'Anyone who promises to lower taxes is lying'
George Mills · 22 Jul 2013, 15:48
Published: 22 Jul 2013 15:48 GMT+02:00
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It hasn't been an easy 2013 for Alfredo Pérez Rubalcaba, the leader of Spain's main opposition party, the PSOE, since July 2011.
Although the country's Popular Party (PP) government, led by Prime Minister Mariano Rajoy, has been rocked by an illegal funding scandal involving alleged under-the-table payments to its top officials, the socialists have been unable to capitalize politically.
Internal divisions within the party and a legacy of voter mistrust inherited after the failings of the previous socialist government of José Luis Rodríguez Zapatero have both played a role in this failure.
A recent poll by centre-left newspaper El País showed just 21.6 percent of respondents intending to vote for the PSOE.
And while only 23 percent of voters planned to do likewise for the ruling PP, Rajoy's government have one key advantage over their main rivals — a crushing, agenda-setting parliamentary majority.
On Sunday the 61-year-old socialist leader spoke with El País about many of the key events in Spain including the alleged illegal funding of the governing PP.
Asked whether he believed the PP had been funded illegally, he replied "yes".
This was why he had asked Mariano Rajoy to resign in February when evidence of the slush fund was first published, he explained.
He said that if the PP thought "Spain and the Spanish people" were going to digest this case and then forget it, they were wrong.
Rubalcaba then added: "It would be terrible to get used to the idea that a party dedicated itself to electoral 'doping' and kept operating without anything happening."
When asked if he believed Rajoy had taken under-the-table payments, he said twice: "I would like to believe not."
On the tax front, Rubalcaba said the issue for Spain was not spending cuts, but raising incomes.
"It's true that when you look at our public spending and compare it with the Euro countries, we are in the lower part of the table.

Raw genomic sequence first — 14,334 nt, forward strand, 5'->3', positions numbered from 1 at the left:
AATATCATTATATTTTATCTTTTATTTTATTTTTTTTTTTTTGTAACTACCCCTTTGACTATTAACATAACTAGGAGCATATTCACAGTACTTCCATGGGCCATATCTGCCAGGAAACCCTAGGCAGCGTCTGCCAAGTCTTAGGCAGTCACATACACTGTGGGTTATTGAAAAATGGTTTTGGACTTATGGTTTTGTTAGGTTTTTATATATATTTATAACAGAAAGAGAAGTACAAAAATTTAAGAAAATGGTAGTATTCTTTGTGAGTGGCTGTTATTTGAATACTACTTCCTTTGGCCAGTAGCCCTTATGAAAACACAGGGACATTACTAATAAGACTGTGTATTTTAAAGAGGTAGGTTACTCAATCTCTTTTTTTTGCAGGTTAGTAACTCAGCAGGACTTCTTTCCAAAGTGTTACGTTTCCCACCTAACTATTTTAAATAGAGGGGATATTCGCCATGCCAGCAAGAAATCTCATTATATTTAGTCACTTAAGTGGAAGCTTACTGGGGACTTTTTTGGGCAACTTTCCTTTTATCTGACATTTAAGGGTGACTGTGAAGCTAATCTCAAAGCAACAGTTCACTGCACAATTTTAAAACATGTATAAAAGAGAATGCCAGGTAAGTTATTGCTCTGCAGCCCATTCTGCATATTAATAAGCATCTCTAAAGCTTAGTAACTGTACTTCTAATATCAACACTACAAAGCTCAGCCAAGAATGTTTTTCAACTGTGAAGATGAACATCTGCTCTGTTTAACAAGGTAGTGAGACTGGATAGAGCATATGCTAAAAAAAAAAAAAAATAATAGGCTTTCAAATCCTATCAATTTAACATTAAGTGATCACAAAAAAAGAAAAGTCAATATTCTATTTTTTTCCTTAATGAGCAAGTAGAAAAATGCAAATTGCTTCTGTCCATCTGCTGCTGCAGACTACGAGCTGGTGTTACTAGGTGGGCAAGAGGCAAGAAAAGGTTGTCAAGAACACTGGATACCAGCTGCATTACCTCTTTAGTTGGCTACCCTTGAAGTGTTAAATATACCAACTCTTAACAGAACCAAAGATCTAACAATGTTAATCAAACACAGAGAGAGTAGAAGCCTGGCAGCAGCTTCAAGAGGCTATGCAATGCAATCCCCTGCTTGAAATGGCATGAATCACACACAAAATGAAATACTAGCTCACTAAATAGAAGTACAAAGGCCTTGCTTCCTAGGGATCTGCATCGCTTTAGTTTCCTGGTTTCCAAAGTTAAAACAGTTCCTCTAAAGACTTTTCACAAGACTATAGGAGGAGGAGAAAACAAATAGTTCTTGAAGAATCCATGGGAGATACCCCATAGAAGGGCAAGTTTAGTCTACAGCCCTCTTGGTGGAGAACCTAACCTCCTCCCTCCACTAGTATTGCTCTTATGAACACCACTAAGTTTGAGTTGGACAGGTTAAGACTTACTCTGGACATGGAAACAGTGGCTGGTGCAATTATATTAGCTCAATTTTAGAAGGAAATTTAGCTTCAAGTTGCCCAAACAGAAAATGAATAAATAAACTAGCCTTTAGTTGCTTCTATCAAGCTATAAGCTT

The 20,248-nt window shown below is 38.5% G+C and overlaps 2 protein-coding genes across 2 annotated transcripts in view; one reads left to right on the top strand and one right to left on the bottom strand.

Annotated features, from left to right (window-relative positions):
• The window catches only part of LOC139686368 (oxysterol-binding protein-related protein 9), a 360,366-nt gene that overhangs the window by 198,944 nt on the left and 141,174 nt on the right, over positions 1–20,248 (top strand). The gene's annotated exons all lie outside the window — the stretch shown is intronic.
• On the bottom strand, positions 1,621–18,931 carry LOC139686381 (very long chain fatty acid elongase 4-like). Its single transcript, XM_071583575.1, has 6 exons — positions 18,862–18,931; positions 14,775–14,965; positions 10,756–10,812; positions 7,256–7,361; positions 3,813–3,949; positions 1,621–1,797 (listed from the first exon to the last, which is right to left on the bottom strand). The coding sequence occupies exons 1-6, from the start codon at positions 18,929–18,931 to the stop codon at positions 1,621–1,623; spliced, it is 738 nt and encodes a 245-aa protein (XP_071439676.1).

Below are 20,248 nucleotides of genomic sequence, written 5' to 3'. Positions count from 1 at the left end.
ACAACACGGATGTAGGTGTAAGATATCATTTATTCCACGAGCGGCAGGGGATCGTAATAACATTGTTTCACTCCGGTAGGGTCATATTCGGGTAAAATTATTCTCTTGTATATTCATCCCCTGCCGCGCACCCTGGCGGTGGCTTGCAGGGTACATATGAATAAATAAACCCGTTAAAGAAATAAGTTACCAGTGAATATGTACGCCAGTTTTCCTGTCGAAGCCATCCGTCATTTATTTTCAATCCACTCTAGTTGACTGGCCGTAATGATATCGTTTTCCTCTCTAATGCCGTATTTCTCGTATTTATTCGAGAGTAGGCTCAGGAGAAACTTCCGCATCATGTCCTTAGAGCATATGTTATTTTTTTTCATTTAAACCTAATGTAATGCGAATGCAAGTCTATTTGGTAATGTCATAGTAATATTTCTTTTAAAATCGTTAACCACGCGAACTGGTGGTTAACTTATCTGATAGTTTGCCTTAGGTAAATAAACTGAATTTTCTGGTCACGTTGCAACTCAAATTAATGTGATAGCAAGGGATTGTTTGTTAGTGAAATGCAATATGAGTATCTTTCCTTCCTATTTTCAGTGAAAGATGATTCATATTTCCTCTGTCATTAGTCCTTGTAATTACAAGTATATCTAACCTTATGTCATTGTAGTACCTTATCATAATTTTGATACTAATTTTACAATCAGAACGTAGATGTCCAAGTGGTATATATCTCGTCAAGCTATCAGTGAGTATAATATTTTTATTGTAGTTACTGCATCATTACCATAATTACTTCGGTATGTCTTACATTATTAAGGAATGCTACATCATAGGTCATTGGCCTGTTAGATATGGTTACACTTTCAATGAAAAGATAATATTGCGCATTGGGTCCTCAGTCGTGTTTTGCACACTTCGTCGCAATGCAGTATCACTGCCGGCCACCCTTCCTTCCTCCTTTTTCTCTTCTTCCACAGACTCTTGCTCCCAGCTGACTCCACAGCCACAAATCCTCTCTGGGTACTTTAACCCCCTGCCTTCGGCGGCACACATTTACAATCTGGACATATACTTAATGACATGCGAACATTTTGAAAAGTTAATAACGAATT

"But when you look at our income, we are also at the bottom of the table".
Asked which taxes, the PSOE would raise, the son of a pilot for Spain's national airline Iberia said he would like to see wealth taxes included in the personal income regime.
In terms of lowering taxes, the party chief admitted that "anyone who promises they are going to lower taxes isn't telling the truth".
But Rubalcaba said he would like to see income tax levels dropping for the middle class and the lower middle class, both groups that he said were "suffocating".
Speaking about Spain's federal system of autonomous provinces, Rubalcaba said defending the current system was "the best option".
"The other options (are) to think that nothing is going on and do nothing. A huge mistake. Things won't get better but worse".
Rubalcaba went on to say the solution was "the same as always" and involved "sitting down and sorting out the problems".
The PSOE boss also told El País that the system of funding for Spain's autonomous regions "isn't working".
He said the key factor was to "clarify" income and fiscal powers.
"What is not acceptable is that you have very clear powers when it comes to spending, but you don't have the same clarity in terms on incomes".
And while rejecting the idea that Spain's autonomous communities should have more power, the party leader did concede Catalonia was special.
He said the region "has a number of historical rights" and pointed out "singularities" including language and administrative structures.
But the politician's preference was for Spain and Catalonia to make a joint decision on whether the two entities wanted to live together.
During the long interview with El País, Rubalcaba also gave his support to the monarchy, saying he wasn't considering the abdication of the King.
Referring to corruption scandals facing the monarchy, the party leader said "the economic crisis" was magnifying Spain's problems.
"We have seen the faults of the system and we have seen them multiplied by a thousand," said Rubalcaba.
"Whoever thinks we are going to go back to the old days is completely wrong.
"The economy will improve but our political problems will have to be resolved, and if not we are going to pay very dearly," said the PSOE leader.